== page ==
"Can B&B Associations Survive?"
By Scott and Allison Crumpton
"Can B&B associations survive?" The quick and dirty
answer you'll hear from most everyone is, "of course."
But as we delve deeper, we find a more important question, "can
B&B associations thrive?" Unlike surviving, this outcome
is less certain.
It is our belief that B&B associations not only can survive
but they can also thrive. However, there is a distinct difference
between "can survive" and "will survive."
For over a decade, B&B associations have done well for their
members. However, during the last year we have seen changes in the
industry, which have caused us to look critically upon associations
and contemplate their future. Associations have many inherent strengths
and weaknesses. Unfortunately, it is their weaknesses, which have
become more prevalent of late and their strengths, which have been
There are many reasons why B&B associations were created: strength
in numbers, camaraderie, quality standards, shared information/education,
lobbying efforts, industry recognition and most importantly, cooperative
marketing. All of these strengths have served the industry well
to one degree or another. From the small local associations to the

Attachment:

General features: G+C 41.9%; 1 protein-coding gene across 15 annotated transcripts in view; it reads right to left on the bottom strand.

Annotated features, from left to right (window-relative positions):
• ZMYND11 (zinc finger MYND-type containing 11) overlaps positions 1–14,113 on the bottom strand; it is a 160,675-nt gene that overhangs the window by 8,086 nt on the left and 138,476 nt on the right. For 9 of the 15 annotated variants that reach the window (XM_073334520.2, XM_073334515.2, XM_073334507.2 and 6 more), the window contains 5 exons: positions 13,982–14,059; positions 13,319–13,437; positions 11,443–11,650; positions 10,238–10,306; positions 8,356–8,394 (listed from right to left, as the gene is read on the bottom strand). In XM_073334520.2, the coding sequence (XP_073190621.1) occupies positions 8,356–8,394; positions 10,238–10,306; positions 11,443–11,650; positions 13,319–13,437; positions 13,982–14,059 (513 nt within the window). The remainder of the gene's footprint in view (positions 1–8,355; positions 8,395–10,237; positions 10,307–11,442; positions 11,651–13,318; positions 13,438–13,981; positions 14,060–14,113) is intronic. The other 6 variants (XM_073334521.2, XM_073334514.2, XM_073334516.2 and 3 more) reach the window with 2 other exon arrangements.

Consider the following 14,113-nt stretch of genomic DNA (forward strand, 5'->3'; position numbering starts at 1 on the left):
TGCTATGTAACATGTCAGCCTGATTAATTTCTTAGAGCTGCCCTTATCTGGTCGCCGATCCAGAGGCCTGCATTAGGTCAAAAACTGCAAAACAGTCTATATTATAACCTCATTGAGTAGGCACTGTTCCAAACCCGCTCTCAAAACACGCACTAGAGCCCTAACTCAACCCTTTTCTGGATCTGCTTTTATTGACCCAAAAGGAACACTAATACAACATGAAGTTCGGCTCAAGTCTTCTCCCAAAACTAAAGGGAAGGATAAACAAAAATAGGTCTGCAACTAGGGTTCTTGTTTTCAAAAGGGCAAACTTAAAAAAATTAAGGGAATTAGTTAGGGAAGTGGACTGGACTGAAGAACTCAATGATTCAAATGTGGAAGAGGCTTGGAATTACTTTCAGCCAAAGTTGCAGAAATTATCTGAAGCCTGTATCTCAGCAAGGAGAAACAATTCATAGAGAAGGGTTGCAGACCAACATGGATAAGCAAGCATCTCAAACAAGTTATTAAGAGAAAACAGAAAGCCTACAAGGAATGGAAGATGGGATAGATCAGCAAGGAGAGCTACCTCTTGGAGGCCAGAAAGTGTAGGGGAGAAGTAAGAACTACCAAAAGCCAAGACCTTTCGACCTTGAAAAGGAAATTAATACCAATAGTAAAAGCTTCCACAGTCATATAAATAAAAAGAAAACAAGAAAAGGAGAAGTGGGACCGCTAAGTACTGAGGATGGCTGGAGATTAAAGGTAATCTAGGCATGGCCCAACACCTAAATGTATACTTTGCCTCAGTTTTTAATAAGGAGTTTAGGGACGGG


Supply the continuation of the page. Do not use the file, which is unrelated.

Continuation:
formal state associations and all the way up to national organizations
such as PAII (Professional Association of Innkeepers International)
and Select Registry, each enjoys one or more of these strengths.
Strengths aside, over the last year the weaknesses of B&B associations
has risen to the surface and caused waves. Managing these weaknesses
can easily mean the difference between thriving and simply surviving.
Unless steps are taken to rectify the problems, associations will
swiftly slide into mediocrity.
Traditionally, associations were quick to adopt cooperative marketing
especially in the form of printed member brochures and directories.
Over the years, these directories became the centerpiece of their
marketing efforts and were continuously updated and improved. Eventually,
many of them were made full color, put together by professionals
and some even included advertising. Unfortunately, many associations
have not followed the same path with regard to Internet marketing.
While individual innkeepers were some of the early adopters of web
advertising, associations have lagged behind. This is not to say
that associations do not have web sites; they certainly do. The
problem is that they have not followed the same successful evolutionary
path as their printed directory.
Specifically, many state associations spend upwards of $10,000
annually on their printed brochure but rely on volunteer webmasters
for their web site. The printed brochure is carefully scrutinized
and professionally put together and printed while the web site is
put together by an amateur. Even when a professional is hired for
either design or promotion of the web site, the budget for Internet
marketing does not come near that of the printed guide. Often, it
is under budgeted. When you consider that many innkeepers claim
over 80% of their reservations come from the Internet you have to